In Illinois, in-home providers who care for the developmentally disabled are battling an aggressive power grab by the SEIU Purple Army and its Democrat enablers.
In Michigan, the unions are going after…home-based child care workers.
Last month, the Mackinac Center blew the whistle on the scheme and filed suit against the Michigan Department of Human Services to prevent illegal siphoning of so-called “union dues” from state child care assistance payments to home-based day care providers. Instead of an executive order, the Michigan government abetted the unions by creating a “shell” corporation through the use of an “interlocal agreement” between the state’s DHS and a local community College. Here’s the deal:
The Mackinac Center Legal Foundation, a newly created public-interest law firm, today filed suit against the Michigan Department of Human Services in a case where a “shell corporation” was established to shanghai more than 40,000 home-based day care business owners into a government employees union. On behalf of two owners, Sherry Loar and Dawn Ives, the MCLF filed an action at the Michigan Court of Appeals seeking to stop the DHS from improperly siphoning “union dues” out of state subsidy checks meant to provide assistance to low-income parents.
“The DHS, UAW and AFSCME have devised a scheme to siphon $3.7 million into union bank accounts,” said Wright. “They’ve done this by concocting a new government entity that they allege transforms 40,000 home-based private contractors into government employees and union members. If Sherry and Dawn are government employees simply because a few of their customers receive government aid, then doctors, landlords and independent grocers can’t be far behind.”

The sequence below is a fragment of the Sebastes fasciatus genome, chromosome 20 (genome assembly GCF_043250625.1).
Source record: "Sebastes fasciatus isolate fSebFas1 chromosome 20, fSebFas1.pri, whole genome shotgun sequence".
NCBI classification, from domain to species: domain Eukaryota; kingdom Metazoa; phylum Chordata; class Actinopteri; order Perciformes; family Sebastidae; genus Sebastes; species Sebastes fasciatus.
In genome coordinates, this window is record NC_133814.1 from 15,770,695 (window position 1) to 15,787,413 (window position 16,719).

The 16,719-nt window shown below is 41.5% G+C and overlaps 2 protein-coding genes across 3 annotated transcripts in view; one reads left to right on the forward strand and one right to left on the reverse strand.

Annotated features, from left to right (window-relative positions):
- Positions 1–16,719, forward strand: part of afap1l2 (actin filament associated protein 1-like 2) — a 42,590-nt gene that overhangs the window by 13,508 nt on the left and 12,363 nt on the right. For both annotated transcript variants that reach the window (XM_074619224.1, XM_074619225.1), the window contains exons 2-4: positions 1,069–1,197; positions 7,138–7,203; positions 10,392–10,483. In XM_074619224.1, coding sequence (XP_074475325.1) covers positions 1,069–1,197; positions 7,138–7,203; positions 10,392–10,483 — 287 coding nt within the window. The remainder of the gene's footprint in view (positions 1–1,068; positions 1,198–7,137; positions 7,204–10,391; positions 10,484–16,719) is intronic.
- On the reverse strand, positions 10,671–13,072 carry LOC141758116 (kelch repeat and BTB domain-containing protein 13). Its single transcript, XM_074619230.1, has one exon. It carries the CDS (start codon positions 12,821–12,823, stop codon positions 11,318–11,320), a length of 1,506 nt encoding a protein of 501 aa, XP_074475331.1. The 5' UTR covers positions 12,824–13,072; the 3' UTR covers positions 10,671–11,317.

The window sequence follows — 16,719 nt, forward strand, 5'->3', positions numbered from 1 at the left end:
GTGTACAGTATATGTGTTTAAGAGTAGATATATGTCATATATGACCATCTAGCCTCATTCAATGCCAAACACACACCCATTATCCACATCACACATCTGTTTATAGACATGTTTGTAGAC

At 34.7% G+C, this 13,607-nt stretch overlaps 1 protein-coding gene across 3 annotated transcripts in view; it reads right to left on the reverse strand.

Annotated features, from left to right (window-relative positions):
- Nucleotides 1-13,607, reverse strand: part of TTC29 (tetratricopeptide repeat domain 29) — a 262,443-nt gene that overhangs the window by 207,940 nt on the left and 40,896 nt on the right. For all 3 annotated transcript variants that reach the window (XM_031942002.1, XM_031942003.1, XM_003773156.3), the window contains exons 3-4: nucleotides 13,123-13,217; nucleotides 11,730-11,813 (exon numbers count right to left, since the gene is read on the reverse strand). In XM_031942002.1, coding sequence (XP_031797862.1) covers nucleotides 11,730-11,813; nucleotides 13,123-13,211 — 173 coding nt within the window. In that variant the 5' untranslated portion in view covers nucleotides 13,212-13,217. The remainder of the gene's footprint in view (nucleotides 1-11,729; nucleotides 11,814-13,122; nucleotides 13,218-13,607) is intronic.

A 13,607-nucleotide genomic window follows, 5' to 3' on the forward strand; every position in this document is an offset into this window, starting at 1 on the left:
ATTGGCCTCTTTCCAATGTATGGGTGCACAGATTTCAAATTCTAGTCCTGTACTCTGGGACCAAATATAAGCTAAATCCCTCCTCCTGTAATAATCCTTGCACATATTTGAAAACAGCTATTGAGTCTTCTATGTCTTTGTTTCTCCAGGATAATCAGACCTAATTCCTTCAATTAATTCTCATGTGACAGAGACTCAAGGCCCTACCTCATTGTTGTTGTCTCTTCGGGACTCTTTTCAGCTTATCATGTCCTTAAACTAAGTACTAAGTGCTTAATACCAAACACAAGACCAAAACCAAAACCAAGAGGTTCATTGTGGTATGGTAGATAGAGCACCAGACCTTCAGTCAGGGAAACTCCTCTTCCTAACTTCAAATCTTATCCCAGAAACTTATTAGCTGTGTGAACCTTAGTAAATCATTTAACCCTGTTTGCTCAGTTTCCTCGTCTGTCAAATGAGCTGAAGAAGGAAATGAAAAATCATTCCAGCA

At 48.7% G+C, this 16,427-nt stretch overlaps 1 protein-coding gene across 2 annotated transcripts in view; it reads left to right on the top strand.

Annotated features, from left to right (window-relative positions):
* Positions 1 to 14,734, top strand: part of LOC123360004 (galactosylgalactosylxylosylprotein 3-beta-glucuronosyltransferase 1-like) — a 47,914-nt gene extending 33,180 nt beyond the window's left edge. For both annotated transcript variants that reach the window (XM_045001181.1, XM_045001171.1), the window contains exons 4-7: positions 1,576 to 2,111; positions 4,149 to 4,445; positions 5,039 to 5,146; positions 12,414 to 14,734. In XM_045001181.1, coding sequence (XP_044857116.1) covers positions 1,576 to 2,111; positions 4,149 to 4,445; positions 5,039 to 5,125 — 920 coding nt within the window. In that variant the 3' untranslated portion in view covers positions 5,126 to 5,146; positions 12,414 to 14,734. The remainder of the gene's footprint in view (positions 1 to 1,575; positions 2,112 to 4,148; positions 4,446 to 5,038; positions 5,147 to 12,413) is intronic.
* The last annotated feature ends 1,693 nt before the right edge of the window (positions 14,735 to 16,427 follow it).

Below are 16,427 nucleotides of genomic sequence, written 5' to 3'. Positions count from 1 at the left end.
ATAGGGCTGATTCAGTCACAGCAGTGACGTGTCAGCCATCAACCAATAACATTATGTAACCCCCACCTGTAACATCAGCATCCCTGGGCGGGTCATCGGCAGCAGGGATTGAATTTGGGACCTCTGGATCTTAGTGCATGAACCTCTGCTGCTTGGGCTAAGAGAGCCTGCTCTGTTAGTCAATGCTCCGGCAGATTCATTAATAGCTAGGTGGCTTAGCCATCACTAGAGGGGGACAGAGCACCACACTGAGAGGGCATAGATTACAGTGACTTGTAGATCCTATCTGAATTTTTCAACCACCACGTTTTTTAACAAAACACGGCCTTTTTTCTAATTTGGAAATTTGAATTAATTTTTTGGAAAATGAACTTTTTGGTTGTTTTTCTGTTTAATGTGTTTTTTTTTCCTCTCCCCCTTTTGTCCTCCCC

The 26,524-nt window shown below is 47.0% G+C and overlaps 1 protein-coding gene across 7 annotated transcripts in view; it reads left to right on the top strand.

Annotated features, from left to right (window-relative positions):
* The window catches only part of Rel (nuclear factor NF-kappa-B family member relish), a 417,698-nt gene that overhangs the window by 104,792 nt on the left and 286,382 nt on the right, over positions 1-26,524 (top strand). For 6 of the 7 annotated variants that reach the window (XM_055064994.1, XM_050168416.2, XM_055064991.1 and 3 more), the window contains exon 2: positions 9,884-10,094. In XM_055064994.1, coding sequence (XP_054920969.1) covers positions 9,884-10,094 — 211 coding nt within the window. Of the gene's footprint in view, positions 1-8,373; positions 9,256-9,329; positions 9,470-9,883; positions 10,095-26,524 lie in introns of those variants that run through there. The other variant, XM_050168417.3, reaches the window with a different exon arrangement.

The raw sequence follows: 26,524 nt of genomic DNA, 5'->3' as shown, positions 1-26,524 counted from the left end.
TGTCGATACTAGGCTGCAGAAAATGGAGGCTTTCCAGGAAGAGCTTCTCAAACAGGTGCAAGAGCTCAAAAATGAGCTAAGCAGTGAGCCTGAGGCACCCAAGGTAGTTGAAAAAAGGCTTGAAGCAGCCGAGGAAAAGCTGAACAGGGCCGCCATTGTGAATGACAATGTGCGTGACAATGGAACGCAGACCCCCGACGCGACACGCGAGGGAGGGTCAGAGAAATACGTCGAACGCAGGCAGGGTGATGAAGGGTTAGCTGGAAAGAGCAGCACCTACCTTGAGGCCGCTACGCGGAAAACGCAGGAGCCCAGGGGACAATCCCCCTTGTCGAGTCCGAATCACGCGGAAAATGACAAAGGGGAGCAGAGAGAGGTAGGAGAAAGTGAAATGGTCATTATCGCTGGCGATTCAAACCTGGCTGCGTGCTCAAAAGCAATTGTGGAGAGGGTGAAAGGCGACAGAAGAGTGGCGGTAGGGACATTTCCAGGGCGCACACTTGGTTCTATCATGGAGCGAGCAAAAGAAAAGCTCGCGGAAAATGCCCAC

To achieve this massive increase in government employees, the DHS and unions appear to have created a shell corporation using an interlocal agreement between the agency and Mott Community College, a move that Wright criticized as extraconstitutional.
“If the state is determined to place these day care providers in a union, it needs an act of the Legislature,” said Wright. “Two government agencies cannot conjure up the power to change the law simply because they are working together.”
Both plaintiffs enjoy running their own businesses, and both provide an important service to parents and children in their community. They do not work for the state of Michigan, and aside from the parents who hire them, they do not work for an employer. Although they describe themselves as long-time union supporters, Loar and Ives were shocked last year when they received notification in the mail that they were considered dues-paying members of the Child Care Providers Together Michigan union.
“I’m not opposed to unions; everything has a place,” said Loar. “But when we enter my door, this is my home.”
A formal reply to the lawsuit is due on October 7.
Who’s next? Pay attention.
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